Originally published by Chandler Stephens (US).
Hockey fans have eagerly awaited the unveiling of the NHL’s newest team, which is set to begin playing in Las Vegas in the 2017-2018 season. Last month, it was announced that the new franchise will be called the Vegas Golden Knights, to mostly positive reviews from fans and commentators. The name is an homage to team owner Bill Foley’s days at the U.S. Military Academy (West Point), whose athletic teams are known as the Army Black Knights.
On December 7, 2016, the U.S. Patent and Trademark Office refused trademark applications for “Vegas Golden Knights” based on likelihood of confusion (Lanham Act Section 2(d)) with a registration for the “Golden Knights The College Of Saint Rose.” The Examining Attorney found “Golden Knights” to be the dominant portion of both marks because it is the most distinctive element. The additional wording did nothing to change the overall commercial impression of the marks.
Comparing the goods and services offered under the two marks, the Examining Attorney found them to be related even though one team is professional and the other is collegiate. The Vegas Golden Knights sought to register their mark for entertainment services (professional ice hockey exhibitions) and a variety of clothing. The College of Saint Rose’s registration is for entertainment services (college sports exhibitions) and a variety of clothing. The Examining Attorney reasoned that college and professional sports share many characteristics and are often played for the entertainment of the same class of consumers, and are therefore related for likelihood of confusion purposes.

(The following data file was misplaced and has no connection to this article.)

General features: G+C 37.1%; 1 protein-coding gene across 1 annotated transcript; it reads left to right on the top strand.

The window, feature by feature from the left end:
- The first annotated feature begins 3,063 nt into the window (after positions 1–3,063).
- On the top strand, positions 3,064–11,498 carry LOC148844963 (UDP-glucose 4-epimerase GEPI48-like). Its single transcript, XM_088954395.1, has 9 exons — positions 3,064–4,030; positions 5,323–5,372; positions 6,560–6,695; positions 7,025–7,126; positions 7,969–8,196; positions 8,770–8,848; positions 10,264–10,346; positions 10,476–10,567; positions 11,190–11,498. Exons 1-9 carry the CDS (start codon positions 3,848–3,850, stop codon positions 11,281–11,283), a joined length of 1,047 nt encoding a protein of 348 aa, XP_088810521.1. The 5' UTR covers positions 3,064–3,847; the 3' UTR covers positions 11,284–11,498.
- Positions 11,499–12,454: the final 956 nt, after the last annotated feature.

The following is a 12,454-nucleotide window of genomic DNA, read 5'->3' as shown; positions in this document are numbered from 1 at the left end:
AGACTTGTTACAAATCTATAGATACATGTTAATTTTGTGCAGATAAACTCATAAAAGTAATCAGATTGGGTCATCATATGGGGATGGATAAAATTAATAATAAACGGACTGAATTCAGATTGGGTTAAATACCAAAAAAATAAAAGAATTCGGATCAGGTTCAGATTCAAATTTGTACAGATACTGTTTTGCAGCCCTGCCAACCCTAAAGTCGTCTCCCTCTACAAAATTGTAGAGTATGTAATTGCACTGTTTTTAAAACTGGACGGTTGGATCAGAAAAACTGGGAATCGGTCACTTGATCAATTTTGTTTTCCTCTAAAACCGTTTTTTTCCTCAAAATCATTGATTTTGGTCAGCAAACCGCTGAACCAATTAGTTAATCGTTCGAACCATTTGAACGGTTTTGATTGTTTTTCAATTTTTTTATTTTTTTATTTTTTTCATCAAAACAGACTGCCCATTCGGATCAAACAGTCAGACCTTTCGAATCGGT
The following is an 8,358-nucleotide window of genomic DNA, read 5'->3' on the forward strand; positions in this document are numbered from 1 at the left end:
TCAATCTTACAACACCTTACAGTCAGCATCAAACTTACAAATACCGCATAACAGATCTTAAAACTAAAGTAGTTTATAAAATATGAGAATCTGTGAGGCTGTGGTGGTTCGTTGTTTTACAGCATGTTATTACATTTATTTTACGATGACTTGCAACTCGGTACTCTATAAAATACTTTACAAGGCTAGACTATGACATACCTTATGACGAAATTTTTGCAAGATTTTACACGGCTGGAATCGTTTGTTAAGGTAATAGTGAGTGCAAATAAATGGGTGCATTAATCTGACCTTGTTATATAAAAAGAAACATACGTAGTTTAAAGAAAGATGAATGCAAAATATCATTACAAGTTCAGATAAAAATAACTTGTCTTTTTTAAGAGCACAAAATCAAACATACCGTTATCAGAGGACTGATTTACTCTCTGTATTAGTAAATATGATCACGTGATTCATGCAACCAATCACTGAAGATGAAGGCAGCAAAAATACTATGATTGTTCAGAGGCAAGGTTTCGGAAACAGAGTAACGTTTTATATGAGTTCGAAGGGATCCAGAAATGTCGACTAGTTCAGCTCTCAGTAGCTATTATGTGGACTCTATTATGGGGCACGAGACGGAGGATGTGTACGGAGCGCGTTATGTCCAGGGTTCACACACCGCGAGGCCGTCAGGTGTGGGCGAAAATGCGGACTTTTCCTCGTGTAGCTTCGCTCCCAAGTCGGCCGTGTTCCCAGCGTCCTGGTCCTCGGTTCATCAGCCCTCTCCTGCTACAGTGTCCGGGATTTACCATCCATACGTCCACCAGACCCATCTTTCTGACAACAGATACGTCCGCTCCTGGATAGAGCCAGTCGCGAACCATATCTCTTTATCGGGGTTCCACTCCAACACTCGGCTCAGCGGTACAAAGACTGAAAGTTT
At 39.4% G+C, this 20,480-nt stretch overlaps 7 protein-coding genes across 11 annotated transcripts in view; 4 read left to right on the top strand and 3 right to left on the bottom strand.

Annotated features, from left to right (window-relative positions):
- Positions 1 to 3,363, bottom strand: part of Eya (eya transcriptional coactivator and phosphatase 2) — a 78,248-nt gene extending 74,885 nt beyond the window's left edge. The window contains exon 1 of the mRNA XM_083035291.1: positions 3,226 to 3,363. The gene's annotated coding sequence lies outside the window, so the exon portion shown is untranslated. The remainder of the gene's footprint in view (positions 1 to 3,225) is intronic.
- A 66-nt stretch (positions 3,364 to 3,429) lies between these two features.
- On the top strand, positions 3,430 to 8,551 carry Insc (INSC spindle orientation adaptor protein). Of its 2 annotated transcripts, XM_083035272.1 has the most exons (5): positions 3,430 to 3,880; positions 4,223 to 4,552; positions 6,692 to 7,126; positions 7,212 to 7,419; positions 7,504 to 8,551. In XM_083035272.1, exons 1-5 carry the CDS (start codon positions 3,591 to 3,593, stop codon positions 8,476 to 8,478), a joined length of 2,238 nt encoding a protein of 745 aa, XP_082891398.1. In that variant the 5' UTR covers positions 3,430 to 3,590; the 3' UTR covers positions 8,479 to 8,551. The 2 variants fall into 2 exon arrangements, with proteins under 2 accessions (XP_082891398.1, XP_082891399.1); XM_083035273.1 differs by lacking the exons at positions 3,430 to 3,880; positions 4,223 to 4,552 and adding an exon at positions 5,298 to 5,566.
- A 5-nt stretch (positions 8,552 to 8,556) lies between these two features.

Sports fans and trademark experts alike have questioned the reasoning for the refusal, citing numerous cases of college and professional teams that share mascots seemingly without confusion. For example, the Boston Bruins in the NHL have the same mascot as the UCLA Bruins in the NCAA. While it’s certainly reasonable to think that confusion is possible between college and professional teams, sports fans appear to differentiate between the two without problem.
The Vegas Golden Knights plan to file a response arguing that their mark should be registered in co-existence with the “Golden Knights College of Saint Rose” registration. NHL Deputy Commissioner Bill Daly is standing behind the team, stating, “We consider this a routine matter, and it is not our intention to reconsider the name or logo of this franchise.”
The College of Saint Rose is a small, private university in Albany, NY, which does not appear to have a hockey team at this point in time. It remains to be seen how the school plans to defend its trademark rights, or whether the parties will consider entering a co-existence agreement.
While the Vegas Golden Knights could eventually prevail over this refusal, it may not be the end of their trademark troubles. Last week, the U.S. Army announced that it has asked its legal team to provide an opinion on whether it should challenge the name “Golden Knights,” the name by which the U.S. Army Parachute Team has gone since the 1960s.
It hasn’t been smooth skating for the NHL’s newest franchise so far, but the Vegas Golden Knights are confident that they can solve any trademark issues before the team’s inaugural season begins next fall. Their new fans sure hope so!
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